....a little round slab of meat from the Hickory Farms Beef Summer Sausage. They actually came in either a beef variety not pork, surprising for Southerners to eat non pork sausage, who says we didn't have good taste. But if you ask me why they were summer when we were only eating them in winter, I couldn't really tell you. As a kid, I didn't care it was more like, yum processed meat! I mean we are the same people who used to eat liver pudding (scroll to the bottom of page) which we bought in the store, fried up in a pan and put on two pieces of toasted white bread with mayo, so yeah, processing was good. 

The taste on these hasn't really changed over the years with it's hearty, peppery flavor, but sometimes I do actually heat it up which does bring out a bit more of the flavor. One thing to remember is "don't eat the skin." When you cut a slice it will peel off easily, much the same way you used to have to do with the bologna you buy in a long roll. See, we have a history with processed meats. Usually I found it isn't good to look too closely at the ground up filling on these, best to just cut, peel and eat. 

After cutting a side of cheese and a slab of beef sausage it only needs one more thing to bring it all together and that is.... 


....the sweet hot mustard. Man, I loved this stuff and for the most part still do. The slightly honey sweet first bite that leads to some spicy, tangy aftertaste on the end that always made my eyes water and nose run as a kid. Still does a little bit these days, but my senses are more attuned to the kick and have adjusted for what is coming. It only takes a little of this mustard to get the flavor as it can go a long way, which is nice since it may take you awhile to go through one container. Makes the cost benefit of it worthwhile when you think about it. 

Once you have each, you layer them carefully to put it all together and then you have..... 


....the perfect little one bite of beef sausage, sharp cheddar cheese and sweet hot mustard. There is just enough of each one where their individual flavors come through distinctly. Spicy, cheesy and sweet. Plus, bonus, they also compliment each other in a meat, cheese and condiment kind of way. With proper proportions, one won't overwhelm the others. And even if they did, so what. One bite of this and my taste buds immediately flash to Christmas parties past and really signify holidays in my food realm.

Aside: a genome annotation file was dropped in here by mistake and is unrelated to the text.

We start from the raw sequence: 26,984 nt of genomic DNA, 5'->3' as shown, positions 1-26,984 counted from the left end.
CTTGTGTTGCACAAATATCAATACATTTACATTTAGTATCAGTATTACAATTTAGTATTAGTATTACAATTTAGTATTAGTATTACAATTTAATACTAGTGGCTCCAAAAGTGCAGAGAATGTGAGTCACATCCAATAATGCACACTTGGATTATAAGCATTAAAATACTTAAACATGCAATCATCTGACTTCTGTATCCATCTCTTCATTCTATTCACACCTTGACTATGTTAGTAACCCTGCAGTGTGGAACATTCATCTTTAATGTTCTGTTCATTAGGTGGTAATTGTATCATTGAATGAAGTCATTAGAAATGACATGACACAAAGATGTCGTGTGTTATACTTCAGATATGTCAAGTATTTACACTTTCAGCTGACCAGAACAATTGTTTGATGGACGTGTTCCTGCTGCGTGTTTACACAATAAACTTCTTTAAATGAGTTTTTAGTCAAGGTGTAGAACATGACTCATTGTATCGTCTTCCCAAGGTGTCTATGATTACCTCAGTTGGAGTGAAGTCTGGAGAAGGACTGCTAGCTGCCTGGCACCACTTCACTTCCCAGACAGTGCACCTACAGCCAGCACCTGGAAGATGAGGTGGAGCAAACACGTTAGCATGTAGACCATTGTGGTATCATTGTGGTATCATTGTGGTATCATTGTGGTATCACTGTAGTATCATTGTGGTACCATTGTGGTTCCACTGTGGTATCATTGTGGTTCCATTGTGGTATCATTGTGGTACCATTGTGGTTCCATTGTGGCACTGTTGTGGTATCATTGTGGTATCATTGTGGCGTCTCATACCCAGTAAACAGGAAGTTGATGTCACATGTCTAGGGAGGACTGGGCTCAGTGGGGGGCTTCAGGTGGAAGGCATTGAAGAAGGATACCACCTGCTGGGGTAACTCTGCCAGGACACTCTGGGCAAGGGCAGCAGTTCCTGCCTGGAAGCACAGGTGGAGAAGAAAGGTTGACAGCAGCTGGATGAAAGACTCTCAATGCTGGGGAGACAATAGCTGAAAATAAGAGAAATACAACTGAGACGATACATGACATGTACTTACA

I'm sure some of you out there are saying, what about the cracker? As I stated above, the cheese ball did usually show up in a ring of crackers and in the early years Ritz was the cracker of choice, though as people decided to "fancy" things up choices changed and could be anything from butter to sesame to, ugh, cracked wheat. As a kid I just chose to bypass them and go straight for the above bite. Hmmm, who knows, maybe I was subconsciously watching my weight as this is pretty much a total Atkins kind of thing, eschewing the carbs and going full on protein. 

Everyone has their own memories of Christmas, and while I have tons of food ones, this always stands out whenever I see Hickory Farms things or cheese balls. I flash back to some of the actual fun times at neighborhood Christmas parties. Holidays tunes playing, decorations, kids running around, adults drinking and everyone eating. Food has such a past and present sensory perception for me it's probably why I continue to write this blog, now in its 7th year! And especially this year as I reflect on past fun holiday times with my late parents. 

As such, since Christmas is now only four days away(!!), this will most likely be my last post till next week as me and the SO jet off to spend the holidays with their fun loving Chicago side of the fam. Everyone have a great holiday, Christmas, Hanukkah, Kwanza, Winter Solstice and whatever you celebrate. Remember, keep eating, it will bring the good feels.